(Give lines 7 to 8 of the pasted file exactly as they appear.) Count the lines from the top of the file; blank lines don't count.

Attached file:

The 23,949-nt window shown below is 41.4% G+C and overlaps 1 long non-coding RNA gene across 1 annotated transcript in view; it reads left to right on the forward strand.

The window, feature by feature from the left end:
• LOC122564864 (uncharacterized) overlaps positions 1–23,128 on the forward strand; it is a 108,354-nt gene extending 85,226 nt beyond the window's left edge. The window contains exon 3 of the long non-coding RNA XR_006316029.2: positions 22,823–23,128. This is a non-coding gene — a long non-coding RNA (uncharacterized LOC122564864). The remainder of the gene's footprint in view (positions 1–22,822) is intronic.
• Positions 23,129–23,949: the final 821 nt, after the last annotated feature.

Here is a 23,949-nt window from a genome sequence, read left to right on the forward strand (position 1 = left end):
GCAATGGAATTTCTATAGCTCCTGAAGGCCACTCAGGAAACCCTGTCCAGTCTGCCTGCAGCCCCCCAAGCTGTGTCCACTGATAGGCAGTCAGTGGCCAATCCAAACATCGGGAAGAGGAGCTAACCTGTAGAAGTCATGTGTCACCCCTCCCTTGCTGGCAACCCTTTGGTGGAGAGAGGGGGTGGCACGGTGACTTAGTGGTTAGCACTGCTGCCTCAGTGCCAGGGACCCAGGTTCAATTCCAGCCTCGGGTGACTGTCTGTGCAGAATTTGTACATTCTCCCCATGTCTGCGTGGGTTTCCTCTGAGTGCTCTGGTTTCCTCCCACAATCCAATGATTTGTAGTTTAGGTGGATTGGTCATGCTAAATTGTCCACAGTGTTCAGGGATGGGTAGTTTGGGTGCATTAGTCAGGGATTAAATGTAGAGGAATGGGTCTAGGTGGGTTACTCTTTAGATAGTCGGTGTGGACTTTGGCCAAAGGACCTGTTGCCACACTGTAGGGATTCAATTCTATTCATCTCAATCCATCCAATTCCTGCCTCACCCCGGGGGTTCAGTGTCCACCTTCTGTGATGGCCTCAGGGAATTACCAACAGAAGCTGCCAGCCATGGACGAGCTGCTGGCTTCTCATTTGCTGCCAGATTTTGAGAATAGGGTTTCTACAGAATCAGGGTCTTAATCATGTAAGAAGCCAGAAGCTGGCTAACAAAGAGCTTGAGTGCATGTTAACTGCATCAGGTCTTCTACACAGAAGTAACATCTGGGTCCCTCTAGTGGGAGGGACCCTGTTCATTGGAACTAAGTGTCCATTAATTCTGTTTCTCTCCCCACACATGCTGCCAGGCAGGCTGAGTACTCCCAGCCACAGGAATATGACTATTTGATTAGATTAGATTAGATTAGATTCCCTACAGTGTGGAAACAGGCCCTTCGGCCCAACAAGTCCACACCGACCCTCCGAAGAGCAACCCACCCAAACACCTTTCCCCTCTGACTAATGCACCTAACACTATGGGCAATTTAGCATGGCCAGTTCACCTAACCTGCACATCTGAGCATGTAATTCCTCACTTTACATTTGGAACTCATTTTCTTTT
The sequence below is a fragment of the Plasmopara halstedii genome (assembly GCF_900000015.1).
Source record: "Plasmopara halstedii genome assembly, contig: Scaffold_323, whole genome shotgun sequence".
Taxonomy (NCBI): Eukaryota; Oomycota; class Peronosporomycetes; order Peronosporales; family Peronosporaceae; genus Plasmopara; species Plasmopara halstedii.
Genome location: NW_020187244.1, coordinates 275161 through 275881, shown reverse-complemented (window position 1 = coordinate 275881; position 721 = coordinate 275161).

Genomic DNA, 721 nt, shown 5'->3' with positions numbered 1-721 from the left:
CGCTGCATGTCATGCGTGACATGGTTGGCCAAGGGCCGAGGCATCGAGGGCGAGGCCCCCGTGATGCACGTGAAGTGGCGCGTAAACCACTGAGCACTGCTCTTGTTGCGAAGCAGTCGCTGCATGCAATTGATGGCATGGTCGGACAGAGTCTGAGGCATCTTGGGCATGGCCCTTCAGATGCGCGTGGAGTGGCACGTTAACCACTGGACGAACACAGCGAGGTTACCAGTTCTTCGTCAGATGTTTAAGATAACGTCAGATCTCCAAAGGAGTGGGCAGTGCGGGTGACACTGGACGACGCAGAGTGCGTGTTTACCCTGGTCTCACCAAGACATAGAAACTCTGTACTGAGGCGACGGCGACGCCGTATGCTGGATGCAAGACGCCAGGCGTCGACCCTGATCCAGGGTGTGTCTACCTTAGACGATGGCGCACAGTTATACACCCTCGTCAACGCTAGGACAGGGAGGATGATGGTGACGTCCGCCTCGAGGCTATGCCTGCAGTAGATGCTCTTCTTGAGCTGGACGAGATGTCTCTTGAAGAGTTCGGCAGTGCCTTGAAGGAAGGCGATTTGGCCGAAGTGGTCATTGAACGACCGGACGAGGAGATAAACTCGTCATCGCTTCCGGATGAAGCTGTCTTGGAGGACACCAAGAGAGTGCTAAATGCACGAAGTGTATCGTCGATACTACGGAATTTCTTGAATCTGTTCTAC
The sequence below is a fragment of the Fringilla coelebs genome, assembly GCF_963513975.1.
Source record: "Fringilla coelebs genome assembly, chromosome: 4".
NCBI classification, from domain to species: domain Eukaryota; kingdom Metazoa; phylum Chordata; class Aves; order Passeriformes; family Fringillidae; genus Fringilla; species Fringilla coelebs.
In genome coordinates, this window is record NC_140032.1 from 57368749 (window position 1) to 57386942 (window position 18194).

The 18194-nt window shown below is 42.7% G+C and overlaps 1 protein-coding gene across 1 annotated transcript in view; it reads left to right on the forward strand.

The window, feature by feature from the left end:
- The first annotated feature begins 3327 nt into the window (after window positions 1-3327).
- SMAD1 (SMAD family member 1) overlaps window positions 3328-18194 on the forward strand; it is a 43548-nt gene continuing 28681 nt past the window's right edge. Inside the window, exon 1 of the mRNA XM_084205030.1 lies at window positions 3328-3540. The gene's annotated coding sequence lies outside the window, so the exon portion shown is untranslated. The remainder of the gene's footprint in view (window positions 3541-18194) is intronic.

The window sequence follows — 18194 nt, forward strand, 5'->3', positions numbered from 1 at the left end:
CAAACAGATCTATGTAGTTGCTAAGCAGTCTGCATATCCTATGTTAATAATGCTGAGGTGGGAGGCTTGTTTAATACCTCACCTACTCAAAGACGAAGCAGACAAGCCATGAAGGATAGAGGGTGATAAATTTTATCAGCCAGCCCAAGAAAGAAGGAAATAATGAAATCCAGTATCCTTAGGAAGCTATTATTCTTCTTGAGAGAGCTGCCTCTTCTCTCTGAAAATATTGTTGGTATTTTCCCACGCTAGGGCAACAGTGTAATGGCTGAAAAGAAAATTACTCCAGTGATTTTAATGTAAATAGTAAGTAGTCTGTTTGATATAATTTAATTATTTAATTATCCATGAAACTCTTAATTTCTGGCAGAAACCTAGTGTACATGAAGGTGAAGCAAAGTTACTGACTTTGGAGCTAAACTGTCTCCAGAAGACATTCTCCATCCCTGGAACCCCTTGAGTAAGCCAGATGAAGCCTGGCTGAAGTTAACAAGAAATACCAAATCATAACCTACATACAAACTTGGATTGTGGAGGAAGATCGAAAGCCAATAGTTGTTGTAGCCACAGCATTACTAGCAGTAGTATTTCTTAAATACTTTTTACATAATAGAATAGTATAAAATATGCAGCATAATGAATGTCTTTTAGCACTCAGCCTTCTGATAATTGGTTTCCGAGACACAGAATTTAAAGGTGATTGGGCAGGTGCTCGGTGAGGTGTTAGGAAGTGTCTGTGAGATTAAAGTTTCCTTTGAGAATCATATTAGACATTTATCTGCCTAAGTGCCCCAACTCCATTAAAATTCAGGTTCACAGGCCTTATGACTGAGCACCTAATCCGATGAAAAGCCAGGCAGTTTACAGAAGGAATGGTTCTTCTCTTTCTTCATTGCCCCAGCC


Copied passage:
The sequence below is a fragment of the Plasmopara halstedii genome (assembly GCF_900000015.1).
Source record: "Plasmopara halstedii genome assembly, contig: Scaffold_323, whole genome shotgun sequence".